Posts Tagged ‘New Millenium Delphiniums’

'New Millenium' unnamed variety growing at Hill Farm from a packet of mixed seed - 2 year old plant. July 2014. Image: HFN

‘New Millennium’ unnamed delphinium variety growing at Hill Farm from a packet of hand-pollinated breeder’s mixed seed – 2 year old plant. July 2014. Image: HFN

Perennial. Zone 2. Ranunculaceae.

Delphiniums are such stalwarts of our Cariboo-Chilcotin gardens that we tend to take them somewhat for granted. But there are delphiniums, and then there are Delphiniums. I’ve long been aware but not particularly envious of the many British cultivars which are being continually introduced in such an amazing array of variations: rich buttery yellows, warm salmon pinks, bicolours, doubles and triples, and ever more and “better” blues. “Very nice,” I think to myself, “but not terribly hardy, because of their complicated ancestry involving numerous tender species. And only available from cuttings, if at all…these are not for us.”

Then I heard rumour of a new strain of delphinium coming out of New Zealand, under the trade name ‘New Millennium’. Seed grown, hardy in the colder zones, and strikingly beautiful. I investigated the website of the breeder, and highly impressed by what I saw there, and what I’d heard elsewhere – these were just then coming into commercial production and were receiving early rave reviews – I took the plunge. Off I sent for seed, taking a deep breath at the cost, NZ$18.50 for 50 seeds, which worked out to something like 35 cents per seed Canadian. But hey, if a substantial number sprouted, that’s not too bad, right? And they germinated promptly in reasonable numbers, and I ended up with a goodly number of young plants, most of which made their way to that year’s market, though I kept a few back for myself.

'New Millenium' Hill Farm, July 2013. Image: HFN

‘New Millennium’ Delphinium – ‘Moonlight Blues’ strain – 3 year old plant. Hill Farm, July 2013. Image: HFN

'New Millenium' Hill Farm, July 2014. Image: HFN

‘New Millennium’ Delphinium – ‘Dusky Maidens’ strain – Second year plant –  Hill Farm, July 2014. Image: HFN

'New Millenium' Hill Farm July 2014 Image: HFN

‘New Millennium’ Delphinium – unnamed seedling from breeder’s hand-pollinated mixture. Second year plant. Hill Farm, July 2014. Image: HFN

'New Millenium' Hill Farm July 2014

‘New Millennium’ Delphinium – unnamed second year seedling from breeder’s hand-pollinated mixture. Hill Farm, July 2014. Image: HFN

If you love delphiniums, take a look here: Dowdeswell’s Delphiniums. Their seed comes fresh and ready to sprout; if you are even the tiniest bit experienced with growing things from indoor-sown seed, give these a go. Much too costly to scatter about the garden, but with a bit of care the germination in starter packs is excellent. (Grow these cool, as too-hot temperatures are fatal.)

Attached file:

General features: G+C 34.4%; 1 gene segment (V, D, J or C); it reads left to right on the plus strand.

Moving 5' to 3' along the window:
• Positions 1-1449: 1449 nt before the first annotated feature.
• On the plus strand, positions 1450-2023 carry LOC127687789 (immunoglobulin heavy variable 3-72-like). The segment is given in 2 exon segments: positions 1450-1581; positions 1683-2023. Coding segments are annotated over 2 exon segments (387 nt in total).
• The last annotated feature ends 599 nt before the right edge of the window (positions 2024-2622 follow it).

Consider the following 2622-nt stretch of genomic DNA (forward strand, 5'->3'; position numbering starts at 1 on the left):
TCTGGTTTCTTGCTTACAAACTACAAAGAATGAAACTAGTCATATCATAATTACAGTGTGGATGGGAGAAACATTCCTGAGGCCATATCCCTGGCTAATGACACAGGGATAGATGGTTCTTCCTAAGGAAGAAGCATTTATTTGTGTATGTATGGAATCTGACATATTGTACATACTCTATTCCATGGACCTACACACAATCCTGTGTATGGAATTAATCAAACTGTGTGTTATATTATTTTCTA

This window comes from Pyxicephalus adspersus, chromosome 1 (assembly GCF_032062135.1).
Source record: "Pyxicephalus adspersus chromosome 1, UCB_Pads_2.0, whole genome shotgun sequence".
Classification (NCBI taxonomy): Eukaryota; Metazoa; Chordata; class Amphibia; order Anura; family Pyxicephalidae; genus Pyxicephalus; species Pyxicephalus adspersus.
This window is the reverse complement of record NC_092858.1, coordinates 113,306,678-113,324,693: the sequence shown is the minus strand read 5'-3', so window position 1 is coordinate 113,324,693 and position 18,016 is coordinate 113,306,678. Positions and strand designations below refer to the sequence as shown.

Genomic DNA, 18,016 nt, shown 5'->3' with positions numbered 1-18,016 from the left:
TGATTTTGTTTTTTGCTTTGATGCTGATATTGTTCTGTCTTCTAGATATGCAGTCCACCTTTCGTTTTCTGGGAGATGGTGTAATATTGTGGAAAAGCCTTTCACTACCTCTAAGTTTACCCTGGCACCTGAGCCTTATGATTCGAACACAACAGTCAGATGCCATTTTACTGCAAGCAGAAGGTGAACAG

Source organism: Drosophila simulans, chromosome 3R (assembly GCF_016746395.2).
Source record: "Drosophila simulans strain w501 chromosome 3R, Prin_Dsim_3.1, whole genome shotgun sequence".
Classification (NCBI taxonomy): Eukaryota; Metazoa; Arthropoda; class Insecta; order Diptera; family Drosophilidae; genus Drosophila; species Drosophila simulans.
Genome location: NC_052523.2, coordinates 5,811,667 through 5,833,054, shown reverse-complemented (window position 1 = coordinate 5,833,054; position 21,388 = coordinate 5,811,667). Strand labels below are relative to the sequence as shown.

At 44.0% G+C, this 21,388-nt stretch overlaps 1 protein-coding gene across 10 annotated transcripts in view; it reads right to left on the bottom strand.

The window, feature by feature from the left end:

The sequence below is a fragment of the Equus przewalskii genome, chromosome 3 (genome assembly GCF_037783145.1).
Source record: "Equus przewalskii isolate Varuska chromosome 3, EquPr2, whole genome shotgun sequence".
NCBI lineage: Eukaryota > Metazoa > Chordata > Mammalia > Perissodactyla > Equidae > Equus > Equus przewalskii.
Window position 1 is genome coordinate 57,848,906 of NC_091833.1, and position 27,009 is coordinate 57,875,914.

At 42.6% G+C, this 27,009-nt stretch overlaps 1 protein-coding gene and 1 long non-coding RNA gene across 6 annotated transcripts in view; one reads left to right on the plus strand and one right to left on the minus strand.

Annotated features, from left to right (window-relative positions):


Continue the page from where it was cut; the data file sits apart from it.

Colour and form of every strain of these we’ve tried have been outstanding. If you love delphiniums these will make you a very happy gardener!

Most are traditionally tall, from 6 to 8 feet once established, with multiple strong bloom stalks from basal clumps of healthy foliage.

Definitely prepare to stake these before they bloom, for though nicely sturdy they will snap off in summer storms if unsupported while in bloom. There are some shorter strains, which also need to be supported. The flowers are huge, and the bloom stalks very heavy.

At Dowdeswell’s the delphiniums are grown through grids, and a planting I recently visited at Van Dusen Garden in Vancouver had done much the same, with bamboo stakes neatly tied together. In my own garden I use upright stakes, but the grid idea has a lot of appeal, and would definitely be best in a dedicated planting to save much time and energy over tying every stalk up individually.

Delphiniums of all sorts thrive best in rich garden soil, with average moisture. Full sun is preferred, though they will take very light shade for part of the day.

A plot of seedling 'New Millenium' Delphiniums at Van Dusen Garden in Vancouver, B.C. - October 2014. The young plants frequently put out bloom in the autumn of their first year, a teasing foretaste of the glories to come when they reach full maturity. Note the bamboo grid arrangement, for support of the heavy bloom stems. Image: HFN

A plot of seedling ‘New Millennium’ Delphiniums at Van Dusen Garden in Vancouver, B.C., October 2014. The young plants frequently put out bloom in the autumn of their first year, a teasing foretaste of the glories to come when they reach full maturity. Note the bamboo grid arrangement, for support of the heavy bloom stems. Image: HFN

Here are the named ‘New Millennium’ strains we’ve grown so far. The following photos are from the breeder, and, from what we’ve personally experienced, do truly reflect the quality of these flowers.

 

 For more, take a look at the Dowdeswell’s website.

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